Masters Theses

Orcid ID

Date of Award


Degree Type


Degree Name

Master of Science



Major Professor

Christopher M. Fedo

Committee Members

Annette S. Engel, Molly C. McCanta


Multiple compositional aspects of Holocene, terrigenous-clastic sediment differ from its source, the underlying Cretaceous Stepladder granodiorite (Mojave Desert, California). Different processes can cause sediments to change in composition from source, including chemical weathering, hydrodynamic sorting during transport, and diagenesis. Sorting and physical processes have previously suggested. To assess the relative contributions of these processes to understand provenance reconstruction, the textures and compositions of an exposed Holocene saprolite weathering profile, grus, and granodiorite bedrock were studied. Fracture density in the weathering profile decreased from ~10% at the top to ~2% at the bottom of the profile in contact with the bedrock. The entire weathering profile was dominated mineralogically by plagioclase, potassium feldspar, and biotite. All phases showed evidence of chemical weathering through hydrolysis, and the alteration intensity was estimated using a semi-quantitative scoring system for three main minerals, plagioclase, potassium feldspar, and biotite, each showing various degrees of chemical weathering. Samples above the 70 cm depth break had a greater abundance of weathered plagioclase, while potassium feldspar and biotite showed minimal alteration throughout the profile. However, weathering profile samples had chemical index of alteration values that ranged from 53.5 to 56.5, which suggested minimal chemical weathering. Trace element concentrations in the profile showed slight enrichments relative to bedrock for some elements (Rb avg. 1.47 ppm; Sr avg. 1.24 ppm; Cs avg. 1.07 ppm; U avg. 2.10 ppm; Th avg. 1.24 ppm) and slight depletions for others (Ba avg. 0.86 ppm; Zr avg. 0.76 ppm; Y avg. 0.95 ppm; Hf avg. 0.83 ppm). Eu/Eu*BN was slightly positive (avg. 1.11). There was an overall negative slope (avg. 1.31) for rare earth element (REE) concentrations relative to bedrock, with light REE averaging 1.03 and heavy REE averaging 1.24. Consequently, results from this study indicate that the geochemical data for the saprolite weathering profile do not directly match the source bedrock composition, and the sediment and bedrock compositions differ. Grus, the non-transported material that lies directly on top of the weathering profile, is compositionally the bridge between sediment and bedrock.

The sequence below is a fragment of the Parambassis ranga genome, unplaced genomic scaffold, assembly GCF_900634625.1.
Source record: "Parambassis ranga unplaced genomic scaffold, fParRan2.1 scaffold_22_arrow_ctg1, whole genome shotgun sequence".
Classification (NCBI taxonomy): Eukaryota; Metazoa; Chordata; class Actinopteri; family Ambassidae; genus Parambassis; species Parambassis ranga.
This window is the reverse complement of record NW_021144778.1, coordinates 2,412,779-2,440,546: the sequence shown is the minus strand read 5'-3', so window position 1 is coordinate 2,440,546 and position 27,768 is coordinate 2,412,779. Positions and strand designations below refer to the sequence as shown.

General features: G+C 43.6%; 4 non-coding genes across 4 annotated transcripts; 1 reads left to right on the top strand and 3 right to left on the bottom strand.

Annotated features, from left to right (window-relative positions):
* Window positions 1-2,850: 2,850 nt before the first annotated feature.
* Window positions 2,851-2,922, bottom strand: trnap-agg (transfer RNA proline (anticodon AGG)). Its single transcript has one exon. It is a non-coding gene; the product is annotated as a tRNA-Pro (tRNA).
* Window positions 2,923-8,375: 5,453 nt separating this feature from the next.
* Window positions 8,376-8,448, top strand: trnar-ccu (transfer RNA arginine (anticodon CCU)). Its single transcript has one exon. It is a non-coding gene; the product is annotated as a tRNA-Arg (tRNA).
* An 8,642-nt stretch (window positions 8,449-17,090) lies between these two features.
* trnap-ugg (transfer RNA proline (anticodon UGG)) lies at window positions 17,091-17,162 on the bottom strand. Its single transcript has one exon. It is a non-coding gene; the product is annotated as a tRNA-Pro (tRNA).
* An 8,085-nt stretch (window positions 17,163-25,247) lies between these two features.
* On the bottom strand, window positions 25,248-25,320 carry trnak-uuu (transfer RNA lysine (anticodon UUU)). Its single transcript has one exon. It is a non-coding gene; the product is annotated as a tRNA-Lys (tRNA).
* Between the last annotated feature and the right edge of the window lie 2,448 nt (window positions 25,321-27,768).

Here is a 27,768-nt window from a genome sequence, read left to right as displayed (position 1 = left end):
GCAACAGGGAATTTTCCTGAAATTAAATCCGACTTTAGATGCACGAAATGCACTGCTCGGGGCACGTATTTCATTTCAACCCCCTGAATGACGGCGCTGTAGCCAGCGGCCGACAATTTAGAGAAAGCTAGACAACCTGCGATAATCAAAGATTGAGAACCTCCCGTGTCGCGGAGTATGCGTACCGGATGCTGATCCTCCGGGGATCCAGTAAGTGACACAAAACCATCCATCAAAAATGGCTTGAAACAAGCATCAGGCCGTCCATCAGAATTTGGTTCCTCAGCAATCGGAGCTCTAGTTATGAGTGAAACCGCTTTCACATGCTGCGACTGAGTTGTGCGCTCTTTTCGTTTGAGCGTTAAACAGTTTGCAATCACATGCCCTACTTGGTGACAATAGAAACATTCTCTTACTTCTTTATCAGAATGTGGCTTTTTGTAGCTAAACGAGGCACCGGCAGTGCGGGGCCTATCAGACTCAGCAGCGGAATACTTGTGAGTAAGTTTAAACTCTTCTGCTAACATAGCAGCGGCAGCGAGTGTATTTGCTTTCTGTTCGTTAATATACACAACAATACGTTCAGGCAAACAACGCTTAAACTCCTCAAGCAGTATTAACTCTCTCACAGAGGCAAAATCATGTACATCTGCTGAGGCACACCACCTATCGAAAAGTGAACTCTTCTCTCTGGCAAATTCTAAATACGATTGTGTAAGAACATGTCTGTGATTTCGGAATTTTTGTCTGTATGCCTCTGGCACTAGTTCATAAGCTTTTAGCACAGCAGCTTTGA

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Sedimentology Commons